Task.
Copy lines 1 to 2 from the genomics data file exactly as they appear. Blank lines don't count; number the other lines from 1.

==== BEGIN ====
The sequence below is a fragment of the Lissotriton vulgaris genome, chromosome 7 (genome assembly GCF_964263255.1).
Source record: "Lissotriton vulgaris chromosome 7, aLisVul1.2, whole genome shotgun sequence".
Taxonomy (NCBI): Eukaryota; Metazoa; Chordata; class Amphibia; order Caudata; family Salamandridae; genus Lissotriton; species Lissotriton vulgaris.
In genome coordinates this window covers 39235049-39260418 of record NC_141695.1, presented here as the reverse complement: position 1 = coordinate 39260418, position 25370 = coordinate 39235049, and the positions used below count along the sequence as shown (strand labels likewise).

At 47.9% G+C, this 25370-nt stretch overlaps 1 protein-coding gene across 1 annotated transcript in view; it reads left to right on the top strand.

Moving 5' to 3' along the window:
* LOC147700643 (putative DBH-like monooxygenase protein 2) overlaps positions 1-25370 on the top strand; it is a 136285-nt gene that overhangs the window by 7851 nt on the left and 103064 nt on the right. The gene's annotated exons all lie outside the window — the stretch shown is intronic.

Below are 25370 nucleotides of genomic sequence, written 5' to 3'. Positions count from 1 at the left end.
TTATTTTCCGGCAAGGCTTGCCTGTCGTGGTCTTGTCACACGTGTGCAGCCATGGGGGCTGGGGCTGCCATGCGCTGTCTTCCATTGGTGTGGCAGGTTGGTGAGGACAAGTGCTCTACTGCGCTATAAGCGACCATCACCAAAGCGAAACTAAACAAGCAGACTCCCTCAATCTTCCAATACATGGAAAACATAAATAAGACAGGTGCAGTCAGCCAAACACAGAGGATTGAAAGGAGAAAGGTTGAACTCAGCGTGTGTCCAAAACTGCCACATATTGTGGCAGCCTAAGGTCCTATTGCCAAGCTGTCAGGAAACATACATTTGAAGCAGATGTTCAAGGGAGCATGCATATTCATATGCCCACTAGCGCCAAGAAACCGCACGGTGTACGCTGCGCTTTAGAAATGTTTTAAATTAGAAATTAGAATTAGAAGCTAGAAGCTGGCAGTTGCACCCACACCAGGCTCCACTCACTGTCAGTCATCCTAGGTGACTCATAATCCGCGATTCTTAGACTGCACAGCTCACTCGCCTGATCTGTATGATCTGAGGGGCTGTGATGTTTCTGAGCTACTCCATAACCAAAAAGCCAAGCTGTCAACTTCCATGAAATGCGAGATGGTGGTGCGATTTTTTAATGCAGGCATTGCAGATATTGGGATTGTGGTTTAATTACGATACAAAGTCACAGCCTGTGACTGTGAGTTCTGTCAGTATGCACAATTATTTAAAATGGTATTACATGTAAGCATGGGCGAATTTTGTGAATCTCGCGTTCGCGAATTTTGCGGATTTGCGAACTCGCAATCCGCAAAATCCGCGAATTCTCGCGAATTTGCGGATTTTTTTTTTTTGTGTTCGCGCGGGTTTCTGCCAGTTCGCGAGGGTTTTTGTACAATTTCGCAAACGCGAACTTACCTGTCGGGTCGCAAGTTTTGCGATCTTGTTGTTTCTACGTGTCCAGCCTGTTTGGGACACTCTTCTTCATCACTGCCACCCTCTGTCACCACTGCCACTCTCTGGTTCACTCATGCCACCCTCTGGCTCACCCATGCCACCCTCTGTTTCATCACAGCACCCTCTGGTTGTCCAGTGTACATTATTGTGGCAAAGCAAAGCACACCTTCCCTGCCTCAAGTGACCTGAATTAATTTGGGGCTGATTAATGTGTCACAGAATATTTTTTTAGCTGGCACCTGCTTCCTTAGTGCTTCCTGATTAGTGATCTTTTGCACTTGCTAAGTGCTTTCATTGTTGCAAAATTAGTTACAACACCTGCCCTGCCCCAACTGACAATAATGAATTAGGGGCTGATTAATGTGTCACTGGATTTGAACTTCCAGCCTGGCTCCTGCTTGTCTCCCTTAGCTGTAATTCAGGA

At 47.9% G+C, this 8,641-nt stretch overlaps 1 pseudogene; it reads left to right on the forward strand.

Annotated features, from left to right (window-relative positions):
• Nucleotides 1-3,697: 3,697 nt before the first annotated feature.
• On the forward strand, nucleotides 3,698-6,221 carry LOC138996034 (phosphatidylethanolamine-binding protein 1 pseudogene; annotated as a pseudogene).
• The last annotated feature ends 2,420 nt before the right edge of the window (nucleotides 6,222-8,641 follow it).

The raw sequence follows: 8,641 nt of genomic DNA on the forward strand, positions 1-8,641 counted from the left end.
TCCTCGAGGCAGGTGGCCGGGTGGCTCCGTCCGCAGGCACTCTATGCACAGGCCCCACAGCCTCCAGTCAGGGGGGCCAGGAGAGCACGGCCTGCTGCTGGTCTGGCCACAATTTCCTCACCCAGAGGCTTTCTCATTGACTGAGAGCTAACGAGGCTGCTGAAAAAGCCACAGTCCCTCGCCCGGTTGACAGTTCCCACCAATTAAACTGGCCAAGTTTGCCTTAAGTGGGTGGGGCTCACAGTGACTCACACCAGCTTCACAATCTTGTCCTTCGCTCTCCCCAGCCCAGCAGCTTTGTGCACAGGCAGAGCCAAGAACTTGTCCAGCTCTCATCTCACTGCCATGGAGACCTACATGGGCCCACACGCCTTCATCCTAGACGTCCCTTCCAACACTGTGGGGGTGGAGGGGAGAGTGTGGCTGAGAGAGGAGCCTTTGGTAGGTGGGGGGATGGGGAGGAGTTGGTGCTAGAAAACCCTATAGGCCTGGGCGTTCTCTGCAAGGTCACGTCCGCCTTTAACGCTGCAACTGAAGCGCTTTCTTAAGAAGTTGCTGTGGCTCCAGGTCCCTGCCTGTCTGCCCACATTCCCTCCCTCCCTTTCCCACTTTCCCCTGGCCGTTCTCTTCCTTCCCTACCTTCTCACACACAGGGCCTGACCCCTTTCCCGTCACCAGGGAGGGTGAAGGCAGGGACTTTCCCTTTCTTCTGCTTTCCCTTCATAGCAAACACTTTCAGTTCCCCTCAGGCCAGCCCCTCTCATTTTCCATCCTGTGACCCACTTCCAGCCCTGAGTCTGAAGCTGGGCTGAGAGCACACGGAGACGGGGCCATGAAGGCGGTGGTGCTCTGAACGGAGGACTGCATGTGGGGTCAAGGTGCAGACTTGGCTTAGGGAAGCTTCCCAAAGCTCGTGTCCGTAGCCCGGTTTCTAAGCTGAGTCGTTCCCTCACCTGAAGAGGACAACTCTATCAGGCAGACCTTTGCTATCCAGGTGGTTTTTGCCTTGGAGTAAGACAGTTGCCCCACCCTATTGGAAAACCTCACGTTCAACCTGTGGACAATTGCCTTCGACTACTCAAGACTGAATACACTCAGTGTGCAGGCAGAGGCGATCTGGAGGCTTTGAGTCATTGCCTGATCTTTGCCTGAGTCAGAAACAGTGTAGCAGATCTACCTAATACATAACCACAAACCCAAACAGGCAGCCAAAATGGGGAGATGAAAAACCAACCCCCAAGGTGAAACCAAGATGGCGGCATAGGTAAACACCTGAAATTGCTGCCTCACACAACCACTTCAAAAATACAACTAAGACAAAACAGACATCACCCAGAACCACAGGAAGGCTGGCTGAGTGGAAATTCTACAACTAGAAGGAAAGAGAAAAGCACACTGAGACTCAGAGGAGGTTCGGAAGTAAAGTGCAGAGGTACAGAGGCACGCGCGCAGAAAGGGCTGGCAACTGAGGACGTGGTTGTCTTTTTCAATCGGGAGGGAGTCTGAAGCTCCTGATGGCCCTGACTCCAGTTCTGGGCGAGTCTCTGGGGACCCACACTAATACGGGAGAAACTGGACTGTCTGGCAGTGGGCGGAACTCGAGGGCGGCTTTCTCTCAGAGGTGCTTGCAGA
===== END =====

The sequence below is a fragment of the Lissotriton vulgaris genome, chromosome 7 (genome assembly GCF_964263255.1).
Source record: "Lissotriton vulgaris chromosome 7, aLisVul1.2, whole genome shotgun sequence".